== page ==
Session 3: The Design Process
Budd, Ann -- Knitter's Handy Book of Patterns and Knitter's Handy Book of Sweater Patterns published by Interweave Press, will take all the mystery out of most knitted garments. In these two books by the former editor of Interweave Knits you have basic patterns in multiple sizes for traditional knitted garments. The first book covers hats, gloves, mittens, sweaters, scarves, and socks -- simple, clean designs that can be made with any kind of yarn, in any kind of gauge, and in most any size and, best of all, Budd has done the math for you. The second book delves into more design options for sweater-styles -- raglan, circular yokes, saddle shoulders, etc. Both of these books will free you to create your own designs -- in any size you want. These would be two of the half dozen I'd grab from my collection if the house was on fire or flooding!

Ellen, Alison – Hand Knitting: New Directions is an innovative knitting book with suggestions for turning the knitting on it’s side, bias, whatever to get the look you want. She has a great first two-thirds of the book where she discusses the technical details of knitting and why stitches do what they do. The last bit of the book gives detailed information about some projects – but Ellen encourages the reader to “go their own way”.

Fee, Jacqueline -- The Sweater Workshop – published by Down East Books is a wonderful, unique book, In knitting a sampler “thing”, you learn all the different techniques needed to create/design your own seamless sweater. This is a great book!

Michelson, Carmen and Davis, Mary-Ann – The Knitter’s Guide to Sweater Design is a complete design course (or degree!) in one book. Similar to a seamstress design book, this one shows how to chart/design different necklines, sleeves, silhouettes, etc. This is an amazing book packed with design information specifically for the hand-knits designer!

Michler, J. Marsha – Design & Knit the Sweater of Your Dreams – OOP but definitely one to hunt for as she goes through all the steps of designing with wonderful schematics and clear instructions. Her designs included in the book are average, but they do illustrate the methods she’s trying to present.

Newton, Deborah -- Designing Knitwear -- published by Taunton Press is a great designer’s tutorial. She goes through each step of designing while giving concrete examples from her own design notebooks. This was one I’d been waiting for for years and finally someone published it!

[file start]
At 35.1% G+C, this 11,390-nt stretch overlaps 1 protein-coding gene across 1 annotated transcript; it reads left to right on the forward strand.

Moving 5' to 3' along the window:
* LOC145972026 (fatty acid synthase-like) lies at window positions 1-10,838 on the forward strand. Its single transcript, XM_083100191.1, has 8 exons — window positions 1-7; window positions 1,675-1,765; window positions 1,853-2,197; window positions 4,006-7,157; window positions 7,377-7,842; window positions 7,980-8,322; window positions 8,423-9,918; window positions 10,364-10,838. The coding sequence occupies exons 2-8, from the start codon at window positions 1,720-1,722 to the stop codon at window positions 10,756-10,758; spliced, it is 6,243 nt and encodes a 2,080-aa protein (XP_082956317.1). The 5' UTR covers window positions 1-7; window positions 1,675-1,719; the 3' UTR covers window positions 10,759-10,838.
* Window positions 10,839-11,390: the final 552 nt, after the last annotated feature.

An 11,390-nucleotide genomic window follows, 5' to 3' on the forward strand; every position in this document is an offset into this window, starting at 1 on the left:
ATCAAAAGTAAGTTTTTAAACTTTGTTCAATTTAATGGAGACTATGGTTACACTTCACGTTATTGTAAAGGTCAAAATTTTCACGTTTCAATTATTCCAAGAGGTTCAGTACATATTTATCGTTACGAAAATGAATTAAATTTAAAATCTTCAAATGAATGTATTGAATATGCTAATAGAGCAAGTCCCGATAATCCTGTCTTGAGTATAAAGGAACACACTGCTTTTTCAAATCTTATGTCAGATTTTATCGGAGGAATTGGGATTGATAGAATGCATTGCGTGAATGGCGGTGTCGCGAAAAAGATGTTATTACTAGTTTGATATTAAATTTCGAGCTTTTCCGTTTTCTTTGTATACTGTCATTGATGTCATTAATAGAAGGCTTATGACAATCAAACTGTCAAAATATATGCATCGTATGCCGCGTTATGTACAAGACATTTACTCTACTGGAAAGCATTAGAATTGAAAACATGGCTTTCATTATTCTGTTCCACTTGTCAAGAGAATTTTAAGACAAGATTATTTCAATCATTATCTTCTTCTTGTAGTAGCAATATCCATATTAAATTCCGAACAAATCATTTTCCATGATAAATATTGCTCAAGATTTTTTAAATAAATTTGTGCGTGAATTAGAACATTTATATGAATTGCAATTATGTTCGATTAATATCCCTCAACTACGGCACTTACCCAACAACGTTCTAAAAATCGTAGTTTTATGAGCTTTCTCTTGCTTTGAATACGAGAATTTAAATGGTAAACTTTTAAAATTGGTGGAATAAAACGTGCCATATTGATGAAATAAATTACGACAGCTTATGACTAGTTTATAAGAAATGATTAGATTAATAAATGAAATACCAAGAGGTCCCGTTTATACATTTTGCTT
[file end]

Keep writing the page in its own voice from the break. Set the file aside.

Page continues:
Righetti, Maggie -- Sweater Design in Plain English – is a classic, curl-up-and-read knitting book with lots of tips on design, fitting and general seamstress tips translated for hand-knitting. The book is a bit “dated” but still contains very valuable information.

Session 5: Ethnic Influences
Brown-Reinsel, Beth -- Knitting Ganseys is the definitive book on knitting the heavily knit-purl patterning sweaters from the British Isles. The author does a fabulous job of explaining the history of these sweaters, describing the basics of a traditional sweater and then showing the reader how to make one. She leads the reader through either a sampler sweater (doll size) or a full-size sweater so that you not only learn how to make a gansey, you learn about all the parts of the sweater and why they are made the way they are. This is a classic!

Bush, Nancy -- Folk Knitting in Estonia updates traditional Estonian knitting patterns and creates lovely designs for the American knitter. Bush does a great (and interesting) job of explaining the history of knitting in Estonia and showing the traditional techniques – often in a non-traditional manner.

Christoffersson, Britt-Marie – Swedish Sweaters: New Designs from Historical Examples is just what the title says. The author took sweaters that were old, moth-eaten or museum pieces and recreated these traditional works in today’s standard. Because the author is from Sweden, some of the “new” sweaters may appear a bit anachronistic; but the ideas that spring to a hand-knitters mind are only limited by time!

Dallas, Sarah – Scottish Highland Knits is a perfect example of traditional designs jazzed up for today’s clients! Working with two of her students, Dallas has created a lovely book of gorgeous knits in extremely interesting ways. This is a great idea book.